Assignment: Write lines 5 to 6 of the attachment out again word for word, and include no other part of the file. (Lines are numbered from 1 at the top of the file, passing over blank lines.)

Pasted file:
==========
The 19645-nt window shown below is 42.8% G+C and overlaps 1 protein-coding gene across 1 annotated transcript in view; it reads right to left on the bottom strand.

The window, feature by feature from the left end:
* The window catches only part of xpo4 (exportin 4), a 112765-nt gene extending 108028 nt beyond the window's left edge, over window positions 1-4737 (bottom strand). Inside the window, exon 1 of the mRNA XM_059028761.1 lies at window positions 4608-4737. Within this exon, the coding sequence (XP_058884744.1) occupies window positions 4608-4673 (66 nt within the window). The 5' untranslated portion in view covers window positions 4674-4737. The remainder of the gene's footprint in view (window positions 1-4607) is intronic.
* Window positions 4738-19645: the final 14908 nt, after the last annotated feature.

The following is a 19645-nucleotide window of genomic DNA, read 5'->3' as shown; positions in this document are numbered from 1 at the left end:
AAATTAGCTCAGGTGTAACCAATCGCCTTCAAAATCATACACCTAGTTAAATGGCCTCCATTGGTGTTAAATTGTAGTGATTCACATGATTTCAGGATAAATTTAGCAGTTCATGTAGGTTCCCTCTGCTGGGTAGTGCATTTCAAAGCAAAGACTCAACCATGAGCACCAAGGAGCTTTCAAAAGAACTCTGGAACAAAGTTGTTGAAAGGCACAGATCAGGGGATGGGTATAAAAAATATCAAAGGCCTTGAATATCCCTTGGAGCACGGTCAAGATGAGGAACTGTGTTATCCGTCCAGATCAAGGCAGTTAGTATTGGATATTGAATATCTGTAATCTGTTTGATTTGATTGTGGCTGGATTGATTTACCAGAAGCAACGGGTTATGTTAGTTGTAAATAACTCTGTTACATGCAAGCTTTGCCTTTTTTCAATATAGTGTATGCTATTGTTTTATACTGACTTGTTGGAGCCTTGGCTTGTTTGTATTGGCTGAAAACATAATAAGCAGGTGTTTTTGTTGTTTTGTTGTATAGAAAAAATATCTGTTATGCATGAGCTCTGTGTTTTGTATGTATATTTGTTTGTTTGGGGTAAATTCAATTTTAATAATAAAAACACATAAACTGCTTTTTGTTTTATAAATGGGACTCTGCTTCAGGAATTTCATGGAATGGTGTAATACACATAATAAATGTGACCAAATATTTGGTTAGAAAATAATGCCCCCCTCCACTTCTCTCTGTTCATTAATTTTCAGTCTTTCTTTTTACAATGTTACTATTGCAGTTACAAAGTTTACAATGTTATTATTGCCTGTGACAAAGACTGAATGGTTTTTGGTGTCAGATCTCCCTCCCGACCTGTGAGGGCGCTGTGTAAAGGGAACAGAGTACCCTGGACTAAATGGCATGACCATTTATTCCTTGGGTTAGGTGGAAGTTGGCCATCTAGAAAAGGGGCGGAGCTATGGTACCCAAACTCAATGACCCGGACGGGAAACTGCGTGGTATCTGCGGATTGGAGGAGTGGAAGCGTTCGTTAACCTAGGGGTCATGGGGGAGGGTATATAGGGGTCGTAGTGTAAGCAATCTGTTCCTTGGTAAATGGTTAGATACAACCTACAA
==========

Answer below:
The following is a 19645-nucleotide window of genomic DNA, read 5'->3' as shown; positions in this document are numbered from 1 at the left end:
AAATTAGCTCAGGTGTAACCAATCGCCTTCAAAATCATACACCTAGTTAAATGGCCTCCATTGGTGTTAAATTGTAGTGATTCACATGATTTCAGGATAAATTTAGCAGTTCATGTAGGTTCCCTCTGCTGGGTAGTGCATTTCAAAGCAAAGACTCAACCATGAGCACCAAGGAGCTTTCAAAAGAACTCTGGAACAAAGTTGTTGAAAGGCACAGATCAGGGGATGGGTATAAAAAATATCAAAGGCCTTGAATATCCCTTGGAGCACGGTCAAGATGAGGAACTGTGTTATCCGTCCAGATCAAGGCAGTTAGTATTGGATATTGAATATCTGTAATCTGTTTGATTTGATTGTGGCTGGATTGATTTACCAGAAGCAACGGGTTATGTTAGTTGTAAATAACTCTGTTACATGCAAGCTTTGCCTTTTTTCAATATAGTGTATGCTATTGTTTTATACTGACTTGTTGGAGCCTTGGCTTGTTTGTATTGGCTGAAAACATAATAAGCAGGTGTTTTTGTTGTTTTGTTGTATAGAAAAAATATCTGTTATGCATGAGCTCTGTGTTTTGTATGTATATTTGTTTGTTTGGGGTAAATTCAATTTTAATAATAAAAACACATAAACTGCTTTTTGTTTTATAAATGGGACTCTGCTTCAGGAATTTCATGGAATGGTGTAATACACATAATAAATGTGACCAAATATTTGGTTAGAAAATAATGCCCCCCTCCACTTCTCTCTGTTCATTAATTTTCAGTCTTTCTTTTTACAATGTTACTATTGCAGTTACAAAGTTTACAATGTTATTATTGCCTGTGACAAAGACTGAATGGTTTTTGGTGTCAGATCTCCCTCCCGACCTGTGAGGGCGCTGTGTAAAGGGAACAGAGTACCCTGGACTAAATGGCATGACCATTTATTCCTTGGGTTAGGTGGAAGTTGGCCATCTAGAAAAGGGGCGGAGCTATGGTACCCAAACTCAATGACCCGGACGGGAAACTGCGTGGTATCTGCGGATTGGAGGAGTGGAAGCGTTCGTTAACCTAGGGGTCATGGGGGAGGGTATATAGGGGTCGTAGTGTAAGCAATCTGTTCCTTGGTAAATGGTTAGATACAACCTACAA